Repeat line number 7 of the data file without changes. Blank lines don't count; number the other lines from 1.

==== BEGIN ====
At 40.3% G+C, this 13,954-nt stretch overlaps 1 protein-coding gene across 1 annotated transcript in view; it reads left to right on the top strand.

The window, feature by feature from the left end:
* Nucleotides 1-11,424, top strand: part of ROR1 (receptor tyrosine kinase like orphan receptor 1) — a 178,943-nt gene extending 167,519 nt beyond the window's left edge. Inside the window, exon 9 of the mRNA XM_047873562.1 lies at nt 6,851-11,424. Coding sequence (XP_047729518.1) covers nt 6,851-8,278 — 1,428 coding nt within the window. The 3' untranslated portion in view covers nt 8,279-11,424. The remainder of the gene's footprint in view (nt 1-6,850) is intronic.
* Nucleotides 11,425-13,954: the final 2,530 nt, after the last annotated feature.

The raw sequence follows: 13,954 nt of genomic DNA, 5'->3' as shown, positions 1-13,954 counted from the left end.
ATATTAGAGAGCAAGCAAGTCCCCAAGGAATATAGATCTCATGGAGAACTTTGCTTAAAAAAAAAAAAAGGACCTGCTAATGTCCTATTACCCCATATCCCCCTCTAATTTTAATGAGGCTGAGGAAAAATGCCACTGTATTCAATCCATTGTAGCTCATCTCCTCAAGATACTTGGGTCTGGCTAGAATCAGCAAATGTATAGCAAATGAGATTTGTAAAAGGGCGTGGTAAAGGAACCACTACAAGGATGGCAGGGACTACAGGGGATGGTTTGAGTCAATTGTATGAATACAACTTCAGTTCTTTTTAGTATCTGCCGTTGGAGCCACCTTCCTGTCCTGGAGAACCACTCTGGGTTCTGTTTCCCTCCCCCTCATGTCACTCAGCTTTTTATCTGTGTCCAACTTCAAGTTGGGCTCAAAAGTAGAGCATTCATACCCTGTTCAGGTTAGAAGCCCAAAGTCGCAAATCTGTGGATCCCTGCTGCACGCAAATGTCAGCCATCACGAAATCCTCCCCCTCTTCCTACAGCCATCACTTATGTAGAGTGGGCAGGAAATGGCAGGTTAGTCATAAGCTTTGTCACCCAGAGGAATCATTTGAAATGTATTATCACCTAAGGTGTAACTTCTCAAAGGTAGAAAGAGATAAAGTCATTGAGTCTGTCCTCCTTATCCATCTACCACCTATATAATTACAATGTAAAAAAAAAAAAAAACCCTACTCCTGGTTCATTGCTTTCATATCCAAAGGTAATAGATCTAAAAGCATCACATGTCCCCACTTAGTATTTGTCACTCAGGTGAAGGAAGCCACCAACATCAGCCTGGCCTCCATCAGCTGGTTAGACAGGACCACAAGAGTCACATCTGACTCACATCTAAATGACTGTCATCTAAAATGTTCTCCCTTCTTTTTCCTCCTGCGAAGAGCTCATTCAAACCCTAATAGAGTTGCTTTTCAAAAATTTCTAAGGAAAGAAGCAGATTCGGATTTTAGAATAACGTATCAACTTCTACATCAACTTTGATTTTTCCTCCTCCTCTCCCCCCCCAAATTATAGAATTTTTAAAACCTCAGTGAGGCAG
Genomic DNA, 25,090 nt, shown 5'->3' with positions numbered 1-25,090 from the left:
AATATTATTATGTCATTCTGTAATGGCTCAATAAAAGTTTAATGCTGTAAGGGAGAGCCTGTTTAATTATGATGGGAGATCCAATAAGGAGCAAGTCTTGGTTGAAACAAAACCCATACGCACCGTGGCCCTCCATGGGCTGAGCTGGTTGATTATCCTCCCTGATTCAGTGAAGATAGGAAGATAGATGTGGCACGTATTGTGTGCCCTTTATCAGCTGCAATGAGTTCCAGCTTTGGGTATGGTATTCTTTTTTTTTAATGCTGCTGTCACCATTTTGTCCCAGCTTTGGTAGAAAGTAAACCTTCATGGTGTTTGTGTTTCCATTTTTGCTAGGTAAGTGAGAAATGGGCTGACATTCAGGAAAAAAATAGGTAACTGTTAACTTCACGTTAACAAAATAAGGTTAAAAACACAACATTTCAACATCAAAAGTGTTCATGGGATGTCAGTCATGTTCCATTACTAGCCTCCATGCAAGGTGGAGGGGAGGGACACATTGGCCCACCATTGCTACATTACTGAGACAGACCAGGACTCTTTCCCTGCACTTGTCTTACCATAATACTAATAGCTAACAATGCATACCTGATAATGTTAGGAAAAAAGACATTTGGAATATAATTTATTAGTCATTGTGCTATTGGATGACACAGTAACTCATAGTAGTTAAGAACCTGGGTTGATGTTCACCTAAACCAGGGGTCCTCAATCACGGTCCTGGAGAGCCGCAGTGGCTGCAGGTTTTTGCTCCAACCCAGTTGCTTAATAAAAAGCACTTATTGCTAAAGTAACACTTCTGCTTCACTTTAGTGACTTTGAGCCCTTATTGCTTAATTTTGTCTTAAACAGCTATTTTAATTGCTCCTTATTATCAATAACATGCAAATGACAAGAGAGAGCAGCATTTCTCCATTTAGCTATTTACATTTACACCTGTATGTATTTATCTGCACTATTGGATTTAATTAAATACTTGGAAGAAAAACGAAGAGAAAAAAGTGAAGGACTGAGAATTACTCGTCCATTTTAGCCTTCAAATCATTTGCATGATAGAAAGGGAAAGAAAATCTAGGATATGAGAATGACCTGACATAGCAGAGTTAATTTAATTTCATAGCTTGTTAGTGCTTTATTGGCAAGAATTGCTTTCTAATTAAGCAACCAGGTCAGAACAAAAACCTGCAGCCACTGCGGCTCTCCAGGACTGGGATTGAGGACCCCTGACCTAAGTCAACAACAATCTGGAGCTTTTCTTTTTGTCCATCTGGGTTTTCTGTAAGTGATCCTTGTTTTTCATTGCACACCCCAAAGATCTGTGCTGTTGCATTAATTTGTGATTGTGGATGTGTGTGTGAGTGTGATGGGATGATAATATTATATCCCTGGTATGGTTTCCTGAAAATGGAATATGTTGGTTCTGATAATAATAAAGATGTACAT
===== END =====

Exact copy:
Genomic DNA, 25,090 nt, shown 5'->3' with positions numbered 1-25,090 from the left: